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Specialty box office: Metallica kills 'em all

At the specialty box office, Metallica's concert movie cleaned up, while "Instructions Not Guaranteed" became the top-ever grossing Spanish-language film.

James Hetfield (in front of lasers) and his Metallica band mates had the best weekend numbers for a specialty release with "Metallica: Through the Never." Credit: Picturehorse James Hetfield (in front of lasers) and his Metallica band mates had the best weekend numbers for a specialty release with "Metallica: Through the Never."
Credit: Picturehorse

Metallica might seem to exist well outside the specialty movie arena, but their latest film outing — the IMAX 3-D concert movie “Metallica: Through the Never” —technically is an indie. Released by little (although relatively large) distributor Picturehorse into 305 IMAX theaters, it grossed $1,672,075, according to Indiewire. That’s a healthy $5,482 average, and was the highest gross of any new film this weekend that’s not a wide release. The film expands to 650 screens, some not even IMAX, next weekend.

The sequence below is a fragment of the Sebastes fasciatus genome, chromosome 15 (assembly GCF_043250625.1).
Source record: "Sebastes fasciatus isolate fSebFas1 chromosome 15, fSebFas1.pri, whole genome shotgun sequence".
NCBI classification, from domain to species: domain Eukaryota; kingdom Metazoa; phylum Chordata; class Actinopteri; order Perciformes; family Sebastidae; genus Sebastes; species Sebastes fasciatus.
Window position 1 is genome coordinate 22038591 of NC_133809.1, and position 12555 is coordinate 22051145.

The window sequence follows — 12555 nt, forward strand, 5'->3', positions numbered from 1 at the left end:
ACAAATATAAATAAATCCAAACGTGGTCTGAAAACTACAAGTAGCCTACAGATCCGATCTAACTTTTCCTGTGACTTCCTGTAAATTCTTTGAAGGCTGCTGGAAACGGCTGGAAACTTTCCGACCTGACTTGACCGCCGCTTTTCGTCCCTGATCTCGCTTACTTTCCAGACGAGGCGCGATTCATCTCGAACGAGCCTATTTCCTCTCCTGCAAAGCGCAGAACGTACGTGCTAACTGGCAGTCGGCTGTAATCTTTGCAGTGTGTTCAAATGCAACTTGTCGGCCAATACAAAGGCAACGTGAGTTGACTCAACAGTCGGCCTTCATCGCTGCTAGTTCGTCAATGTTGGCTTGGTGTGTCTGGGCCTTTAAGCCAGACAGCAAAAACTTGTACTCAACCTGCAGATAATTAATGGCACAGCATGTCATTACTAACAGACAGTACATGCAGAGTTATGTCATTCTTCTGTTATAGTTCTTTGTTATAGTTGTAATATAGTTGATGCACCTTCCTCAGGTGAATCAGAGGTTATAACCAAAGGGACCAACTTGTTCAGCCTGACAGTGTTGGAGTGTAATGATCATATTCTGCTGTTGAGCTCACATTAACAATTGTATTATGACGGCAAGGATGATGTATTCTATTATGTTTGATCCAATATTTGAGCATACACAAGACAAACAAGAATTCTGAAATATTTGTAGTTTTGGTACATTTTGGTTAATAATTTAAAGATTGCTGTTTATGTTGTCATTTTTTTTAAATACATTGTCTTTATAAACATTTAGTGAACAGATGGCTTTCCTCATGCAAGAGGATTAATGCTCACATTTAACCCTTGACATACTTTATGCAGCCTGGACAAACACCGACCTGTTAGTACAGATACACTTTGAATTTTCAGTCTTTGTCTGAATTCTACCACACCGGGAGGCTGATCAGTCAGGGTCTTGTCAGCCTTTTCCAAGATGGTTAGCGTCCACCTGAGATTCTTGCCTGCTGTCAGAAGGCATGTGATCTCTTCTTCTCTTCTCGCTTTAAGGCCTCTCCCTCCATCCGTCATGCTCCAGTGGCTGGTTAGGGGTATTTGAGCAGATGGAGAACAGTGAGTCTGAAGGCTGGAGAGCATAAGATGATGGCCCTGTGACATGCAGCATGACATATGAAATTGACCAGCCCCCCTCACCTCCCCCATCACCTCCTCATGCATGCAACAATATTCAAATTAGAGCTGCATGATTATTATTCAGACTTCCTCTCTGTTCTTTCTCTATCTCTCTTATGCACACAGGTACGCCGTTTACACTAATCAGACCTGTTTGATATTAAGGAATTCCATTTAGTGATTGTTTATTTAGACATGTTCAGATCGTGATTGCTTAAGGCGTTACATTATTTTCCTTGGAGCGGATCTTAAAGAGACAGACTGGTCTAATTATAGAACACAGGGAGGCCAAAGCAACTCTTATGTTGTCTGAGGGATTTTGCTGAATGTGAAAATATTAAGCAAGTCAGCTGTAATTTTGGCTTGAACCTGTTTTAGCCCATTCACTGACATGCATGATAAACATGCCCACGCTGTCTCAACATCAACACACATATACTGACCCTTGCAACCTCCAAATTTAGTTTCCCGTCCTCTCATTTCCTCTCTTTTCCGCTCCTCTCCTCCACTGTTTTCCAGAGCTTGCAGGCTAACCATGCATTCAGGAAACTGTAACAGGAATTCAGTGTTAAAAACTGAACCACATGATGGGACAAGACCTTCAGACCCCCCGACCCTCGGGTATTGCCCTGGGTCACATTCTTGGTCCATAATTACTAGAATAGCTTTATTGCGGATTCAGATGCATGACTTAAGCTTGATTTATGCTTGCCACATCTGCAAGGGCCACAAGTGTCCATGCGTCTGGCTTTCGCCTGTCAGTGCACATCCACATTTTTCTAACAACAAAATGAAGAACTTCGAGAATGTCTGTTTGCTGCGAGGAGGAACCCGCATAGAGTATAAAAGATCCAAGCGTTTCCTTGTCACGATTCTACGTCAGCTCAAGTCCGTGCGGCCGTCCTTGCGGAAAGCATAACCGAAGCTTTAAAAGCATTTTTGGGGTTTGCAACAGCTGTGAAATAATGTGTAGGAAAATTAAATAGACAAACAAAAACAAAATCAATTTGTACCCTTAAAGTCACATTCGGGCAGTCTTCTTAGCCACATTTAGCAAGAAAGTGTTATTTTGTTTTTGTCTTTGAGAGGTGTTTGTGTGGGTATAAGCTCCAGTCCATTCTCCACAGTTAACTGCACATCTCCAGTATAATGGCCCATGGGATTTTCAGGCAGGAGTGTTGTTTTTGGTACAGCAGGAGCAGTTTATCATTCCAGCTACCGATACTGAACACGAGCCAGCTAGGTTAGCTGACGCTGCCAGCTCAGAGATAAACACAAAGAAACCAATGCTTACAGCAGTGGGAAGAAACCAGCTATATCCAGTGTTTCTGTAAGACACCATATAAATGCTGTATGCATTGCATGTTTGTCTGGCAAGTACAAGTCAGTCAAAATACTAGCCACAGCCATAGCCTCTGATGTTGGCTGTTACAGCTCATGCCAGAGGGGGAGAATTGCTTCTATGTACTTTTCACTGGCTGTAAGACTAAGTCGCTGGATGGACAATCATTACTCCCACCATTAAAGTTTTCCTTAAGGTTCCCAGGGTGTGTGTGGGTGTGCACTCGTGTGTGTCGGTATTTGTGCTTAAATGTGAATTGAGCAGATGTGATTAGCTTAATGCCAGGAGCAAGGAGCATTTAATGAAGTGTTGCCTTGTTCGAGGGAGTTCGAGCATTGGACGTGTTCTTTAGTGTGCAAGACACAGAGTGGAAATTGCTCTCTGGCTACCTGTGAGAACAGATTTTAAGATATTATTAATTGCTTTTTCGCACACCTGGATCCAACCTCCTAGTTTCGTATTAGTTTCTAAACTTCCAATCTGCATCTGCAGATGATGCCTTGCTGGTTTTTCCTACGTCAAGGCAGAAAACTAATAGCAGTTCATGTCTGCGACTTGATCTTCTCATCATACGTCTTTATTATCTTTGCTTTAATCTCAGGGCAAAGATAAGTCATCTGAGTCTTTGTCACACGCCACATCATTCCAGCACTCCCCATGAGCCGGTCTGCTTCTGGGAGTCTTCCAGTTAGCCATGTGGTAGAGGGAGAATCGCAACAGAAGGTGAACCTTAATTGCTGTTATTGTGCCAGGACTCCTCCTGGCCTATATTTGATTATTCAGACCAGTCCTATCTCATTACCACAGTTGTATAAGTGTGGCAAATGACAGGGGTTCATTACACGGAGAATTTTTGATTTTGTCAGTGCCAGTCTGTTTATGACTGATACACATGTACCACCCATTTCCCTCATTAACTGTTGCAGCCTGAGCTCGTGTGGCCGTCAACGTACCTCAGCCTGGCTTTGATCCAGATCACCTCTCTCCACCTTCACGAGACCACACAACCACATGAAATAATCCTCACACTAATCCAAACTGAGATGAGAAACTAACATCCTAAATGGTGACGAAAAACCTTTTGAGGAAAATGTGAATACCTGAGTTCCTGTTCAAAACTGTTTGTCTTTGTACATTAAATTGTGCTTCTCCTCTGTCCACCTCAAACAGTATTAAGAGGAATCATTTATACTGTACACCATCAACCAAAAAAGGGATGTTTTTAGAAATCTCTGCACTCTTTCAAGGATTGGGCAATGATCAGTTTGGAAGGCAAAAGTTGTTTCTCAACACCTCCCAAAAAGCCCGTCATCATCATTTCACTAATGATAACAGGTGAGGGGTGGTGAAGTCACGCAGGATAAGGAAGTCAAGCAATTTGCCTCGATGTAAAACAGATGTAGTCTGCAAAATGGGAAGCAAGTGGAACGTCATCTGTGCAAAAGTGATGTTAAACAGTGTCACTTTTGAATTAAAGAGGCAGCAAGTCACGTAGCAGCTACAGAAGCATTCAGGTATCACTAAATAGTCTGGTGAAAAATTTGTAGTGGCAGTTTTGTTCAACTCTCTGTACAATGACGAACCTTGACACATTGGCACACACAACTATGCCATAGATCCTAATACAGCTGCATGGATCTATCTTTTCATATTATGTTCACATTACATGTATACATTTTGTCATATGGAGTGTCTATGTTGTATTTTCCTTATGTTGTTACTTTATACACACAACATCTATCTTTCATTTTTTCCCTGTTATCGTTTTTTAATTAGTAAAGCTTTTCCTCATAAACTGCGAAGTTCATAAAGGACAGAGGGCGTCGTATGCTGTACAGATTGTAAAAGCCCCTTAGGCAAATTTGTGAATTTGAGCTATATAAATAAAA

The highest specialty film grosser this weekend overall, though, was “Instructions Not Included,” which added another $3.4 million to its tally. The dramedy is now, with $38.6 million total, the highest ever grossing Spanish-language picture at the American box office, just besting “Pan’s Labyrinth” $37.6 million haul back in 2006. In fact, it is now one of the four highest grossing foreign-language releases ever, joining “Crouching Tiger, Hidden Dragon,” “Life is Beautiful” and “Hero.”

More good news arrived for “Enough Said,” Nicole Holofcener’s dramedy starring Julia Louis-Dreyfus and James Gandolfini, in one of his final screen performances, as middle-age romantics. Expanding from four to 227 theaters, it went from a great small opening weekend to a killer larger one, grossing $2,115,000. It will expand even further next weekend.

In other news, the Robert Reich doc “Inequality for All” — in which the economist guides us through the darker sides of the ever-widening income gap — did a respectable $140,000 gross from 28 theaters, for a $5,000 average.

 
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